Scottish descendants have easy access to more resources and records than ever before. Here's how to look past the plaid and get started finding your real Scottish ancestors.
Kilt-clad Highlanders have long held our attention when it comes to imagining Scottish culture. Alas, most actual Scottish immigrants to these shores were less colorful Lowland Scots. But Lowlander, Highlander or Scots-Irish, they came in droves: Between 1820 and World War I, more than 2 million Scots immigrated to North America, comparable to Ireland and Norway in percentage of the country's population that emigrated.
A few at the top of the economic ladder came to North America just as their poorer countrymen did, but most immigrants left Scotland for economic reasons. A few left for religious reasons, such as Scottish Quakers who left in the 1680s to avoid persecution. These Quakers came to east New Jersey and the Delaware Valley. At the same time, a group of Scottish Presbyterians tried to establish a Presbyterian colony in South Carolina. Sometimes there were both religious and economic motives. Furthermore, some of your immigrant ancestors did not come by choice: Many Scots came as prisoners under Oliver Cromwell, or as a result of the Jacobite rebellions of 1715 and 1745. Sometimes Scottish prisons were cleared and convicts shipped to the American colonies. Occasionally women and children were even kidnapped to serve as colonial laborers.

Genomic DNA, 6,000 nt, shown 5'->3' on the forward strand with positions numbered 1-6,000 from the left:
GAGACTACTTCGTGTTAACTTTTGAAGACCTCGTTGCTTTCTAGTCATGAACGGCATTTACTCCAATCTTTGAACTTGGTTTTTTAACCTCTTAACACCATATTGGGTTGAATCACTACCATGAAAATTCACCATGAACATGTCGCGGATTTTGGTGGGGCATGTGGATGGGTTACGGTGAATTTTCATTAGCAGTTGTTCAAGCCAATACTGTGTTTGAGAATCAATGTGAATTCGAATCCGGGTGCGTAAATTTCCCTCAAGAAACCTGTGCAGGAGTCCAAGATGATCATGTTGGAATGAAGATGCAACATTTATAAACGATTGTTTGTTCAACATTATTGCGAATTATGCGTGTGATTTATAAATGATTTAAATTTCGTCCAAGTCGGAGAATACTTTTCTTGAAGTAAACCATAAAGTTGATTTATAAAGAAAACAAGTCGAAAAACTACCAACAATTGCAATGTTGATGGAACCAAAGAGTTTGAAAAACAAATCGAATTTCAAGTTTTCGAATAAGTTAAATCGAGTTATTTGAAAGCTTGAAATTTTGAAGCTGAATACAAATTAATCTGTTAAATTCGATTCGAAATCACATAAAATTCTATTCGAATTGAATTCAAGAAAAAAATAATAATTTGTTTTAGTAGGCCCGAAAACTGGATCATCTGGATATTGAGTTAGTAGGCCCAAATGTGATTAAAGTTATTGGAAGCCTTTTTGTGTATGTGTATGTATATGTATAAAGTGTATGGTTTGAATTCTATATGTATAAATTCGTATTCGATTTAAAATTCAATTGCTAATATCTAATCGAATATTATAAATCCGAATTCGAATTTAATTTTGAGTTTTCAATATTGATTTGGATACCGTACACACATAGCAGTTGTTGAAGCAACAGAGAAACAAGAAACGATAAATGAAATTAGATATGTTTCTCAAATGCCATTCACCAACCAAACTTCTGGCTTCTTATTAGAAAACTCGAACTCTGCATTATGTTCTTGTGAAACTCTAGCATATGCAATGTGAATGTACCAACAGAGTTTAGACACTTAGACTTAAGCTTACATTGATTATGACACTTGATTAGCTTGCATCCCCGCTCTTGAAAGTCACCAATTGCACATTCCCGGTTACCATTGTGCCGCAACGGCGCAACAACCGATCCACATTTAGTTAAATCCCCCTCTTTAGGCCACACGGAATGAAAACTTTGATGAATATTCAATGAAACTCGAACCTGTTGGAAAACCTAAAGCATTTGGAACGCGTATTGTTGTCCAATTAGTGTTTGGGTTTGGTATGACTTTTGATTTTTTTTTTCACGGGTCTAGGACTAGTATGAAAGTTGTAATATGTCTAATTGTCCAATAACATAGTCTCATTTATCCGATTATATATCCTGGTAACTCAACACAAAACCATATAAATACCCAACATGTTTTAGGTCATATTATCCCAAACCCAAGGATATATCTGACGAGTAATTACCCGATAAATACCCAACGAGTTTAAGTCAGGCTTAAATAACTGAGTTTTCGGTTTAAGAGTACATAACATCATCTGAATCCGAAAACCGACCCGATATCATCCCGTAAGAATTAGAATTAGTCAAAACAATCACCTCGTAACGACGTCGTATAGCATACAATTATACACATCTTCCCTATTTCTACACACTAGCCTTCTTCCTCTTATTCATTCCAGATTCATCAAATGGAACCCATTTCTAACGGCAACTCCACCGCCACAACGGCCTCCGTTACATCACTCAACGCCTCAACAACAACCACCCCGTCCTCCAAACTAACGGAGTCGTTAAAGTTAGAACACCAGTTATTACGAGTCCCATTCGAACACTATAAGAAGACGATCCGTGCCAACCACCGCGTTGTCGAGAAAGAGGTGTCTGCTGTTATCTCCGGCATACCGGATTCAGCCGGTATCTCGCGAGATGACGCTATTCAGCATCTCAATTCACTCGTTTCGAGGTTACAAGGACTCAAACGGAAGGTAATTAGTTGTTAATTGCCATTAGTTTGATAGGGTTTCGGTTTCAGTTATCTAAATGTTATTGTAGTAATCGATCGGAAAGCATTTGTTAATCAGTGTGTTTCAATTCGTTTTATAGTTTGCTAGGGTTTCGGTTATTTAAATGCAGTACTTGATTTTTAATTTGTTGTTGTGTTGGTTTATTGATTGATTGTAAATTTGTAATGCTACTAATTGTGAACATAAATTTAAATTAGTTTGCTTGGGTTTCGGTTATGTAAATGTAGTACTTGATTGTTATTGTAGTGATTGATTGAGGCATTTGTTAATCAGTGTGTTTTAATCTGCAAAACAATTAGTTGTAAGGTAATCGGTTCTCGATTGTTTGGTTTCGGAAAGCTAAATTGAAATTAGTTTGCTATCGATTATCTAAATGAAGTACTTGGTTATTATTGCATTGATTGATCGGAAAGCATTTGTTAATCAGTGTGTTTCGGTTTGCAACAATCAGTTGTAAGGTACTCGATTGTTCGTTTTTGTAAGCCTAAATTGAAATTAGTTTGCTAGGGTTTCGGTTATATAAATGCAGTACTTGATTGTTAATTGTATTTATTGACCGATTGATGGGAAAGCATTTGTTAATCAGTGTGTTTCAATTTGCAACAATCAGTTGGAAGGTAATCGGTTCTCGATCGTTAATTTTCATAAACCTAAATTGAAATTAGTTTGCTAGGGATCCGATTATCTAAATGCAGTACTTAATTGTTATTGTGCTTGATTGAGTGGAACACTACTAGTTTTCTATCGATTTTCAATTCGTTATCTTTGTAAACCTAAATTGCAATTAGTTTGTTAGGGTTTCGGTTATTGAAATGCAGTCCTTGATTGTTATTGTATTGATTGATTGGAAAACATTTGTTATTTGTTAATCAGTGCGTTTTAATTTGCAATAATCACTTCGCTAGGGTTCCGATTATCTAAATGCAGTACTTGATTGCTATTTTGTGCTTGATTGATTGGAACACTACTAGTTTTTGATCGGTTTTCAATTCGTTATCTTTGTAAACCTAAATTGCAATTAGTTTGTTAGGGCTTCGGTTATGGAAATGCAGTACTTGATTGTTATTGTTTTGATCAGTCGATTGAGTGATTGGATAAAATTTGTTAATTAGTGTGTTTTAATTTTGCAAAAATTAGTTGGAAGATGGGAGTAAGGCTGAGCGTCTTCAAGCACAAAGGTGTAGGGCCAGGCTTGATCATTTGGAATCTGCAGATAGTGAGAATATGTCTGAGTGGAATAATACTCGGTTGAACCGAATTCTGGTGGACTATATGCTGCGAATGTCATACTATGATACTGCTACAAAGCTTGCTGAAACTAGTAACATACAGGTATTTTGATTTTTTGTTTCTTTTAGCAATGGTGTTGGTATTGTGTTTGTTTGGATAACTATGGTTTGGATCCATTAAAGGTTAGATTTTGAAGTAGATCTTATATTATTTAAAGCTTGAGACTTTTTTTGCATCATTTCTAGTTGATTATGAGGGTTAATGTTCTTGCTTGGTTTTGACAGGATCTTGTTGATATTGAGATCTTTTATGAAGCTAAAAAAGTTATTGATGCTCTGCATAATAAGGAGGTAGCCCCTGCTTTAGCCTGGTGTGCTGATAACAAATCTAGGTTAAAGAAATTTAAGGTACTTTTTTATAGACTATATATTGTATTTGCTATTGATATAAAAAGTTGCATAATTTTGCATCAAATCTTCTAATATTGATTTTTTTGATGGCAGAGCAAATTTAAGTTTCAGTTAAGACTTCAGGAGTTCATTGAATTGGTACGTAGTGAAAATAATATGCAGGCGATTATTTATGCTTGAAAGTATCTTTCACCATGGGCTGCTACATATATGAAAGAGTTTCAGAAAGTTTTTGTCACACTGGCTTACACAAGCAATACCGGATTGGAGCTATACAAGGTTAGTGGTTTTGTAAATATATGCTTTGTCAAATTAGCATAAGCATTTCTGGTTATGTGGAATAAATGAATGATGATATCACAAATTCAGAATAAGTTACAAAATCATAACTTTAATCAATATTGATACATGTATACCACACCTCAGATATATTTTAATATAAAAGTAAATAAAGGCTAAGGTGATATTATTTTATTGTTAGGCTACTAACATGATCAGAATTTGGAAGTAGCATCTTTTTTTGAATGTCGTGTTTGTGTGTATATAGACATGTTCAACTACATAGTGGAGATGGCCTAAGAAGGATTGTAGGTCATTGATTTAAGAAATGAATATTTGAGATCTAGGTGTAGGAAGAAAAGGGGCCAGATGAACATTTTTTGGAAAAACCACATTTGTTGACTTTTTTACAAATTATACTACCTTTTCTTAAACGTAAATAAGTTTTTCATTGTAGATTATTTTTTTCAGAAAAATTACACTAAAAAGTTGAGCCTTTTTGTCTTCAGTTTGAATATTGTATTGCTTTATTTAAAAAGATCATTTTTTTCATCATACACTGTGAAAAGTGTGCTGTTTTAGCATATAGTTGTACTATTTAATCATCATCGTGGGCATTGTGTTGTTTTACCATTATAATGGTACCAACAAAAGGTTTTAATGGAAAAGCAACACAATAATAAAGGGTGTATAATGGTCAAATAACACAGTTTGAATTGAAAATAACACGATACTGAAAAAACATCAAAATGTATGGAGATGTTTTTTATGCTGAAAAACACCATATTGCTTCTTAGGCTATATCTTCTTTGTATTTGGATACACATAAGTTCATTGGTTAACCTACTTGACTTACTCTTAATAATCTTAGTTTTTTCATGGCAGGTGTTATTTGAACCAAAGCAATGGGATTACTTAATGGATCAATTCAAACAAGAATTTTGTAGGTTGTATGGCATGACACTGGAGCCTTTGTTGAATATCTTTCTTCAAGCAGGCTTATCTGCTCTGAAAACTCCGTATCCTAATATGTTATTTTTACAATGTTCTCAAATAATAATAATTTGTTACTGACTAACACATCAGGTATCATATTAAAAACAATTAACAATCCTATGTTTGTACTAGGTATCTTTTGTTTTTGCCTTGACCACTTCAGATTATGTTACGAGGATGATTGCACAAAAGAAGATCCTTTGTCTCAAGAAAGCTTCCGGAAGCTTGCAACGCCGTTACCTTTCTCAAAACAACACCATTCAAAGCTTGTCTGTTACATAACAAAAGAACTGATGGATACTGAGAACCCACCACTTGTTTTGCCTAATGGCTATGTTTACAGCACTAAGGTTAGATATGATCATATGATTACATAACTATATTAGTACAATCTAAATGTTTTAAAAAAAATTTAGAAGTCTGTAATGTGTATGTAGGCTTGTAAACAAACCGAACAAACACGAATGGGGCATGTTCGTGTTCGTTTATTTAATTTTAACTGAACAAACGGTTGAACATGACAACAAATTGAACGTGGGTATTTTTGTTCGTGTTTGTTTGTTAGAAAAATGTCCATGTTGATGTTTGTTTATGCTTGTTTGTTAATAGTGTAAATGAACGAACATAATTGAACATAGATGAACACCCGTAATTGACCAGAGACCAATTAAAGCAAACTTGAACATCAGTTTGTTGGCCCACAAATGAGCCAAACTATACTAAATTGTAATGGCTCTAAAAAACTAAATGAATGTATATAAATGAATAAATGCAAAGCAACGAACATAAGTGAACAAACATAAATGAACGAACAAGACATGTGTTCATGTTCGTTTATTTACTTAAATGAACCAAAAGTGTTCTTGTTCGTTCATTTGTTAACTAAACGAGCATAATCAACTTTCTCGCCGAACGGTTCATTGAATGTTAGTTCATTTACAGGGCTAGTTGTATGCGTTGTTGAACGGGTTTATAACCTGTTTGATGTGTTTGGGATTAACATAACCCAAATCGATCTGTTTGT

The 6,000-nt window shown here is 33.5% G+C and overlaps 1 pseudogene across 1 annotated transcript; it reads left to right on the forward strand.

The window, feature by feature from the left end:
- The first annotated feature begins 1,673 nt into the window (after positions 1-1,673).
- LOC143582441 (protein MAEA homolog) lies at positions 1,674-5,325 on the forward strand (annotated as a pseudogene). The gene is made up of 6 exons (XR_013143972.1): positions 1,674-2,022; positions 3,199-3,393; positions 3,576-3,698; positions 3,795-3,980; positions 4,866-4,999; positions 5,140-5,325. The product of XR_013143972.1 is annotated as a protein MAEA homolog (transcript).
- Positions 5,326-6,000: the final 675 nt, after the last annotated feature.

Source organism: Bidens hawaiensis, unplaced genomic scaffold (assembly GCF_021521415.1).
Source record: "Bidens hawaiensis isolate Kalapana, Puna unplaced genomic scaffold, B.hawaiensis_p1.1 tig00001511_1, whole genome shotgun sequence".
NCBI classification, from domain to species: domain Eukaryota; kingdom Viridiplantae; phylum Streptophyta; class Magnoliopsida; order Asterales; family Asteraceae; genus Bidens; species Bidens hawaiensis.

Some Scots in the British Army chose to stay in the Mohawk Valley area as landowners rather than return to Scotland following the French and Indian War. They later brought their families from Scotland. Whatever the reason for leaving Scotland, all immigrants left the only lives they had known and came to their new countries with hope for a brighter future.